When I met John Carter – ex Chief Engineer of BOSE – he told me that he was on the team that created noise-cancelling earphones, a significant innovation in the industry.

Incidentally, when they set out to create the product, they weren’t looking to create noise-cancelling earphones, instead they were looking to produce higher fidelity sound.

I found that really interesting because I have noticed, throughout history, that a lot of innovation and discovery happens by accident.

If we create the space for innovation to occur, we can often be surprised by what reveals itself through that process of discovery, perseverance, and engineering.

 John Carter speaks about BOSE’s intention to observe how customers interact with their products and services rather than actively demonstrating features and aspects of the product to them. They want to observe how customers interact and engage with their product rather than dictate the experience to customers.

BOSE were trying to understand:

  • Did customers notice the innovation or new feature in the product?
  • Did they value the new feature or enhanced experience at all?
  • How did customers interact and engage with the product?
  • What do customers do with the product?
  • Do customers use the product in a different way to what engineers intended?

From my conversations with John Carter, this is one of the key elements of innovation at BOSE and informed a lot of the engineering and product decisions within the engineering team.

In my opinion, it is a great illustration of how we imagine a product or new feature may deliver value, yet we don’t often have the evidence to support that hypothesis.

A ‘build it and they will come’ approach is a dangerous way for companies to lead innovation.

If a senior manager, product stakeholder or executive imagines that their idea far outweighs actual feedback from customers, you are probably going to create something which customers don’t value.

One of the tools I value when it comes to innovation and product development is the ‘hypothesis prioritization canvas’ by Jeff Gothelf, popularized in the book Lean UX.

The authors propose that if organizations don’t have sufficient evidence that they can harvest value from the product, idea, or concept that they have, they need to run experiments to determine whether their hypothesis is true.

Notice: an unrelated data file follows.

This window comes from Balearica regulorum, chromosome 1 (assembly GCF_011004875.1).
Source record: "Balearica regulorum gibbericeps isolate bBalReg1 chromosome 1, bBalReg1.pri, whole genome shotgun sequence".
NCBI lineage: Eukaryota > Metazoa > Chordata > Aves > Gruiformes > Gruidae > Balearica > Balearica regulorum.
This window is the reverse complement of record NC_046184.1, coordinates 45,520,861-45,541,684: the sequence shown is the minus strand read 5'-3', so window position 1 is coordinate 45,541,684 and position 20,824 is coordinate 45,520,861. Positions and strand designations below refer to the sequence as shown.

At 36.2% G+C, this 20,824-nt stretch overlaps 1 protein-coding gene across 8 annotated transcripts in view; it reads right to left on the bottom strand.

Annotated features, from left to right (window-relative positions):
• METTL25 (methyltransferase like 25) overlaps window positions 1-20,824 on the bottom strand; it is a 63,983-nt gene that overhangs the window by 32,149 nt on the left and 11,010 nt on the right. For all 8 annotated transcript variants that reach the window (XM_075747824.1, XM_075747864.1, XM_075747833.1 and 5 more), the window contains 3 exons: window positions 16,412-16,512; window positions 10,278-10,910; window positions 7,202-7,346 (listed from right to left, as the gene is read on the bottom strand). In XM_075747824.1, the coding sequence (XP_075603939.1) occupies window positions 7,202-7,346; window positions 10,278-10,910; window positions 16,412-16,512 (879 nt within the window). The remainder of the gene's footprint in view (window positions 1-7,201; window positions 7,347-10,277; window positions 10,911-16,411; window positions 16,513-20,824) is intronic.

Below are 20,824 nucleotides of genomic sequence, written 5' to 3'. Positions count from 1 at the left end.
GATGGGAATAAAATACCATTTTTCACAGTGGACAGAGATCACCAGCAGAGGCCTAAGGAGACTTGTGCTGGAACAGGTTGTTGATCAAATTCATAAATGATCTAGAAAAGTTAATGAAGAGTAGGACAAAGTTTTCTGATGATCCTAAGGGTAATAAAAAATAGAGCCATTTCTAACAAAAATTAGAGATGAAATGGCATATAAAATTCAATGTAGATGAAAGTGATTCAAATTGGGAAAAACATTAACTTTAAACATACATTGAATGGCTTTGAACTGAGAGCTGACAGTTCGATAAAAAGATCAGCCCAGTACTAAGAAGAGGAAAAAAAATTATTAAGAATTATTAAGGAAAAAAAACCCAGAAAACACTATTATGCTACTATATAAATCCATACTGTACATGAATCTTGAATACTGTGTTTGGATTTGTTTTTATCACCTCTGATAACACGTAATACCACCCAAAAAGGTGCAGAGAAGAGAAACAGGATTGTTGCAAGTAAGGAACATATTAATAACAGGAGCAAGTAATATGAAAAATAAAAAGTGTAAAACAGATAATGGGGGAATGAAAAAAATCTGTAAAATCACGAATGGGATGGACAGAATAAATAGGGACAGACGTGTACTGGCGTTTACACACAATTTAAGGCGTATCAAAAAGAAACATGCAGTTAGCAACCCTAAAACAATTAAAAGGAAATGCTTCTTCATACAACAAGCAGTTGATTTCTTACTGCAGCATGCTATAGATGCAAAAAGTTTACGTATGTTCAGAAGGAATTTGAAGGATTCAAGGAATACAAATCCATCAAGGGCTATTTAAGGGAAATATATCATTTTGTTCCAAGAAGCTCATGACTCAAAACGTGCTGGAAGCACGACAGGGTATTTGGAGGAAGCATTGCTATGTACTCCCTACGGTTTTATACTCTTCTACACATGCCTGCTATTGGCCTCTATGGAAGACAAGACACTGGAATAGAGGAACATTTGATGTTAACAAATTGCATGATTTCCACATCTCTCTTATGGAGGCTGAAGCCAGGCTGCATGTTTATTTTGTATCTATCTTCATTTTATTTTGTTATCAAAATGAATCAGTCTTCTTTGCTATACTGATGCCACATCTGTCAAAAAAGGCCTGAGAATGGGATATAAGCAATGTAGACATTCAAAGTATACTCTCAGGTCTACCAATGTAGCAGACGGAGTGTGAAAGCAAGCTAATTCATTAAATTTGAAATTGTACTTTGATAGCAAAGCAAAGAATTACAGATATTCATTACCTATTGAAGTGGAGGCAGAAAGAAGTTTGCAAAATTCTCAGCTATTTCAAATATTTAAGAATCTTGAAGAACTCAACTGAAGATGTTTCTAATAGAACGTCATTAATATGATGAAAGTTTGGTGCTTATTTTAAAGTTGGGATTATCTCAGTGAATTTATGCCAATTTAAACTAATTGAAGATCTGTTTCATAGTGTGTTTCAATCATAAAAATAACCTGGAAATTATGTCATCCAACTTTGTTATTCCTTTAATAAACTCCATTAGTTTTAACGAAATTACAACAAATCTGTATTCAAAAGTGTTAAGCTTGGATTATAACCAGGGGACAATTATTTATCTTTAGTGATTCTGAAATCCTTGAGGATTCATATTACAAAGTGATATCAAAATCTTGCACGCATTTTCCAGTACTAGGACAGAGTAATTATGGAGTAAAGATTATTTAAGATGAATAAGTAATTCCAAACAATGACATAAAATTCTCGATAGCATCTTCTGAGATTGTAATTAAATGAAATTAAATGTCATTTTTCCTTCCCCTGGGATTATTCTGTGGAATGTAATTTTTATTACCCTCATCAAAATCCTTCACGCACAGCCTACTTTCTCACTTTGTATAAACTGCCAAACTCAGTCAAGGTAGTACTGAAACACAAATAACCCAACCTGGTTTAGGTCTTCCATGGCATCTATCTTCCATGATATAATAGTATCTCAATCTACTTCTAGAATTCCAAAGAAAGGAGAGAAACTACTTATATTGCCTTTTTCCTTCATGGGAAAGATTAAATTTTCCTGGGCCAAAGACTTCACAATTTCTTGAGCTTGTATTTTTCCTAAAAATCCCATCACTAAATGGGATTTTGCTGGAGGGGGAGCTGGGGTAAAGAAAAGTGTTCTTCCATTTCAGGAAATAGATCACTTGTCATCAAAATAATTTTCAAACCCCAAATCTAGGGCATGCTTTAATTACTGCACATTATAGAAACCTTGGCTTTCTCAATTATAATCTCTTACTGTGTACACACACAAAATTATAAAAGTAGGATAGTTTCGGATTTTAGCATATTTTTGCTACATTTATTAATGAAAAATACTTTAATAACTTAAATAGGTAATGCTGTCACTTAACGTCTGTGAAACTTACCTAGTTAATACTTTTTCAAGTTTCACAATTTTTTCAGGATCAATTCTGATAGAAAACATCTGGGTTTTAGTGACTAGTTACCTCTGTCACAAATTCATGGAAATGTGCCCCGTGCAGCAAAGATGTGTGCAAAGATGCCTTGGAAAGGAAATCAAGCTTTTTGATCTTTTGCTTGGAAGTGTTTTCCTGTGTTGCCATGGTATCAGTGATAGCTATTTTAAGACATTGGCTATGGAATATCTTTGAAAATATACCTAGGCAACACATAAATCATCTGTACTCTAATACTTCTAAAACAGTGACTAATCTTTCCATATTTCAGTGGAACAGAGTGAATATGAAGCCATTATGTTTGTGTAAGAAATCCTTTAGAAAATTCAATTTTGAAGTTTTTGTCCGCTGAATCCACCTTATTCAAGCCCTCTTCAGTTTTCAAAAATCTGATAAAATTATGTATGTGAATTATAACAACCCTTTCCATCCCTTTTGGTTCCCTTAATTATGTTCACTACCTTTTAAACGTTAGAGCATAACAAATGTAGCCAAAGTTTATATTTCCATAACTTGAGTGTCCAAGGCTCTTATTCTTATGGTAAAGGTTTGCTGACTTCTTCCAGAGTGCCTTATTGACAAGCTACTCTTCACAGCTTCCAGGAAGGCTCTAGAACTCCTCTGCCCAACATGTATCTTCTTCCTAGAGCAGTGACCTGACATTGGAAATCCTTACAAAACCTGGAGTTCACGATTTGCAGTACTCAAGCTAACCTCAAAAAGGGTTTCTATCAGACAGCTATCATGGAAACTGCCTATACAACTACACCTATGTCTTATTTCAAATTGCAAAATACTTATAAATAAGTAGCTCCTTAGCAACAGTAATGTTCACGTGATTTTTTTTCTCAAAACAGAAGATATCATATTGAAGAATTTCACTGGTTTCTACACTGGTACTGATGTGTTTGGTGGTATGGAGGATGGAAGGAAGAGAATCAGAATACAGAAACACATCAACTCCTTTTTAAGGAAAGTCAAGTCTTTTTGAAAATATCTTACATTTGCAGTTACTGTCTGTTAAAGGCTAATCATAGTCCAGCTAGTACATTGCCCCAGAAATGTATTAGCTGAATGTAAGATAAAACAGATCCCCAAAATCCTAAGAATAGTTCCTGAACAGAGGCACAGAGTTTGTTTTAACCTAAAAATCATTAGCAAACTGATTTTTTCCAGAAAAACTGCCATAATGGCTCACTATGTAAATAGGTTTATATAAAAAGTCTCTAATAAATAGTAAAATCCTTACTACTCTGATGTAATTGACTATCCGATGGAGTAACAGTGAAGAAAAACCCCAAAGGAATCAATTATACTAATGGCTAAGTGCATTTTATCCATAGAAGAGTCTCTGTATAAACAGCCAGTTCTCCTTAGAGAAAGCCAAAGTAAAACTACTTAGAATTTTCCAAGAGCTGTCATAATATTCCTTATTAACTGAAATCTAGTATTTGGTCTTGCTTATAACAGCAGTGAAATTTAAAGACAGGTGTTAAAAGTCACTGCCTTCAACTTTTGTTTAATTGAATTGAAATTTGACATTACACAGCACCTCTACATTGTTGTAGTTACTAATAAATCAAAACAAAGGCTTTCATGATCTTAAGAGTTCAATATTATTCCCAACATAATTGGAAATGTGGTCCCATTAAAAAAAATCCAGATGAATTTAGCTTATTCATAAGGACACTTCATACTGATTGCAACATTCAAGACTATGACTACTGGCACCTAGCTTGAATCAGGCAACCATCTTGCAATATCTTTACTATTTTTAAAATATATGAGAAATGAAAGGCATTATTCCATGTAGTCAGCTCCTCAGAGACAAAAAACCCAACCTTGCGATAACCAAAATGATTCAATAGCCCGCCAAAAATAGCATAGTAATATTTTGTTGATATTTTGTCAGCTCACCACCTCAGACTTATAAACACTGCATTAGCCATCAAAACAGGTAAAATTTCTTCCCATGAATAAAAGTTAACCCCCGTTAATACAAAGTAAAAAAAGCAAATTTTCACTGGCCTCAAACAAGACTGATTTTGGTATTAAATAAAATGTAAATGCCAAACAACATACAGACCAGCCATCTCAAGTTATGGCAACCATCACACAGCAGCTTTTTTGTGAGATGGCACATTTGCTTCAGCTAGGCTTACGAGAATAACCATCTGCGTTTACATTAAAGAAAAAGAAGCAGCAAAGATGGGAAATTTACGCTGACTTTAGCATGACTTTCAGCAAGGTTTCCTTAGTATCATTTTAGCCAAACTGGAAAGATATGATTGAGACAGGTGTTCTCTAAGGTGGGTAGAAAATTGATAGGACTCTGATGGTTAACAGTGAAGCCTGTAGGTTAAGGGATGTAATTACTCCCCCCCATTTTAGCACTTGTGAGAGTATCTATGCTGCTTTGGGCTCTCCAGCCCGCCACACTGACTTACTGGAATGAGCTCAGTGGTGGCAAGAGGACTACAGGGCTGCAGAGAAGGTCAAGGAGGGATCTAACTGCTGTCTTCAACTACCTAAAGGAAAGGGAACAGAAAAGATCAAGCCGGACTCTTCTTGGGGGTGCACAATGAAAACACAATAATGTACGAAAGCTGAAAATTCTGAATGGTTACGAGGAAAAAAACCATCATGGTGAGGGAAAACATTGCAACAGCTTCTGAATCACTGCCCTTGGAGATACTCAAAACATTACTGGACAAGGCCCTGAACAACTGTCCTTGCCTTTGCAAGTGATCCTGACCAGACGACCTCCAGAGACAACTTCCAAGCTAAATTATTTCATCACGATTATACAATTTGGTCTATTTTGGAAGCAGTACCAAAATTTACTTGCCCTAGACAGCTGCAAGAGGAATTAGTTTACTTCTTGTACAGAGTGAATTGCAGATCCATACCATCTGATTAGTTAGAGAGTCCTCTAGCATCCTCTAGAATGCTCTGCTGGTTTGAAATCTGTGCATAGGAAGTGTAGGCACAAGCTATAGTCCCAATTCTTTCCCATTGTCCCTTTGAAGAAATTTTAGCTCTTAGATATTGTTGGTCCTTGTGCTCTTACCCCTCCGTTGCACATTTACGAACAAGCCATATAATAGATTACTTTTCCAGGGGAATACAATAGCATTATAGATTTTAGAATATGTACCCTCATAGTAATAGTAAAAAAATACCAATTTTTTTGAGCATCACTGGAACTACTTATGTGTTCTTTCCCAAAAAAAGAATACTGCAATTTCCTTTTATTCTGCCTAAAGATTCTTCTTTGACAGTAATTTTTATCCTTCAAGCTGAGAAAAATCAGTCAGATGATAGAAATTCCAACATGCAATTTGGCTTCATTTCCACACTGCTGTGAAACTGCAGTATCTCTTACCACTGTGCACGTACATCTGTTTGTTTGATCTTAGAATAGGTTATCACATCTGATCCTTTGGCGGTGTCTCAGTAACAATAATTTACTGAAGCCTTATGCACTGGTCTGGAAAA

They encourage product owners, product stakeholders and engineers to invest time in conducting discovery and interviewing potential customers / end-users before pursuing product development.

If you do have significant evidence to support your hypothesis that customers will perceive and derive value from your product or feature, you should go ahead and build it.

The only caveat I have is that you should be careful about what you consider evidence to be.

Evidence isn’t opinions.

If you have people within the organization that consider their opinion or preferences to be evidence, you want to rethink that and pursue hard evidence. We need to get out of the building and discover quickly and effectively what potential or actual customers think about the product or feature.

You can do that by building a rapid prototype and putting that into the hands of customers or you can do that by allowing people to interact and engage with the concept. There are heaps of cheap experiments that you can run to test your idea and validate whether it resonates with customers.

So, experimentation is the key to unblocking the funnel of delivery and discovering those ideas or opportunities that are considered a great deal more valuable to actual customers and stakeholders than our initial ideas.

John Coleman has deep experience and expertise working with executives, #leadership teams and product development teams to achieve increased #businessagility and create environments where creativity and collaboration produce high-performance teams.

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